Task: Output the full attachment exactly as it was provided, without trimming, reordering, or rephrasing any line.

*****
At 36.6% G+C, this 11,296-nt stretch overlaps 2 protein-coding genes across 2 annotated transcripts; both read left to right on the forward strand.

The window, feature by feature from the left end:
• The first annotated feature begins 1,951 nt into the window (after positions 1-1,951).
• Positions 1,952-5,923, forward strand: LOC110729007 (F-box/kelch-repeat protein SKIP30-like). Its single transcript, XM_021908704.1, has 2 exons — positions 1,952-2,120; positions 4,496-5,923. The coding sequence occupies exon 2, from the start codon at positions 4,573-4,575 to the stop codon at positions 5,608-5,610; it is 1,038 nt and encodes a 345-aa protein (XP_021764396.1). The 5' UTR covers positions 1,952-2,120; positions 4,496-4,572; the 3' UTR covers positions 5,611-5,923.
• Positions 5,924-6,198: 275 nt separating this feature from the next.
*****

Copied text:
At 36.6% G+C, this 11,296-nt stretch overlaps 2 protein-coding genes across 2 annotated transcripts; both read left to right on the forward strand.

The window, feature by feature from the left end:
• The first annotated feature begins 1,951 nt into the window (after positions 1-1,951).
• Positions 1,952-5,923, forward strand: LOC110729007 (F-box/kelch-repeat protein SKIP30-like). Its single transcript, XM_021908704.1, has 2 exons — positions 1,952-2,120; positions 4,496-5,923. The coding sequence occupies exon 2, from the start codon at positions 4,573-4,575 to the stop codon at positions 5,608-5,610; it is 1,038 nt and encodes a 345-aa protein (XP_021764396.1). The 5' UTR covers positions 1,952-2,120; positions 4,496-4,572; the 3' UTR covers positions 5,611-5,923.
• Positions 5,924-6,198: 275 nt separating this feature from the next.